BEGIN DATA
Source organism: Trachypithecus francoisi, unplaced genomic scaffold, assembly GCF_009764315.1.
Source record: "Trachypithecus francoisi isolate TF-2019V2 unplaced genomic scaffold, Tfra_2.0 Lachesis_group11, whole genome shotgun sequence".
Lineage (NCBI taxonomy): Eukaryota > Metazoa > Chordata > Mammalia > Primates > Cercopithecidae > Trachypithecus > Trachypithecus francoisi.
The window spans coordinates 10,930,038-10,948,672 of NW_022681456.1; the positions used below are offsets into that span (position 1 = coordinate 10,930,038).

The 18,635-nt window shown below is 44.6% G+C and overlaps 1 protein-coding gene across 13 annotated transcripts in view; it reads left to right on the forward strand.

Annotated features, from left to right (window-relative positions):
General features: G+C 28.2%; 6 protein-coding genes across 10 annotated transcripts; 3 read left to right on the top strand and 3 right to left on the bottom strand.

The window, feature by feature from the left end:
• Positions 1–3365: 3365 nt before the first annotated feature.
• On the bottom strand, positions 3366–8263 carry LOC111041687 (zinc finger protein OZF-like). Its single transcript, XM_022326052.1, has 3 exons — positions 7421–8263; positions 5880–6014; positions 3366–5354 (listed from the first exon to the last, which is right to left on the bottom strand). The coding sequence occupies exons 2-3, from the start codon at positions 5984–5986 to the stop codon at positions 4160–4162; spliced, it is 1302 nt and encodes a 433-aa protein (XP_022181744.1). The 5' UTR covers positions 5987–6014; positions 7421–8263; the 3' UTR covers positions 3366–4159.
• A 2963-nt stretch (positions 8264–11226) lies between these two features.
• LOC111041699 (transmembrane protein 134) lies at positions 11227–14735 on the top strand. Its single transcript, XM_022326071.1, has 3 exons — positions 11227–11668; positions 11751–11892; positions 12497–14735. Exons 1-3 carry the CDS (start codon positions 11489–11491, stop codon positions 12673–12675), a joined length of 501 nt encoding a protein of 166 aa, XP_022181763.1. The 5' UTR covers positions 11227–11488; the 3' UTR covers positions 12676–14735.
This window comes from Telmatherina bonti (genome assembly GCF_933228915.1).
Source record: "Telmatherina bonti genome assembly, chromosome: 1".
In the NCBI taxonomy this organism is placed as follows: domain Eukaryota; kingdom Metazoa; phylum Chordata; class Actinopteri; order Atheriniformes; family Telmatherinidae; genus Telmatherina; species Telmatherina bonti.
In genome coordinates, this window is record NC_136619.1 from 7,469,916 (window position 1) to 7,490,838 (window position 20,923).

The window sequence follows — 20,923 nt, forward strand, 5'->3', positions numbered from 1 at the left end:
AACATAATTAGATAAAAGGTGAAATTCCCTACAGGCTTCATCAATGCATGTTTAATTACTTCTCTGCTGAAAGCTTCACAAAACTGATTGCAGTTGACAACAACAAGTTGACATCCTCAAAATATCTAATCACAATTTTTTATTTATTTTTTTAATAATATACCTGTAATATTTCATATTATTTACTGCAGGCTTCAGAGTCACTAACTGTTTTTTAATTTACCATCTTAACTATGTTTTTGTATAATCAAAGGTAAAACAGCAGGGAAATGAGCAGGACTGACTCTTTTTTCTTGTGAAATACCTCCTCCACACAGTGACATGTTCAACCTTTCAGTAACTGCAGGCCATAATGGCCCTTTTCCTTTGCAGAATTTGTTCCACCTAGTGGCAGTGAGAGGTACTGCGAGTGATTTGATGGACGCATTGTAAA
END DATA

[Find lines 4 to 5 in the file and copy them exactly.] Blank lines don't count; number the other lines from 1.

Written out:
The window spans coordinates 10,930,038-10,948,672 of NW_022681456.1; the positions used below are offsets into that span (position 1 = coordinate 10,930,038).

The 18,635-nt window shown below is 44.6% G+C and overlaps 1 protein-coding gene across 13 annotated transcripts in view; it reads left to right on the forward strand.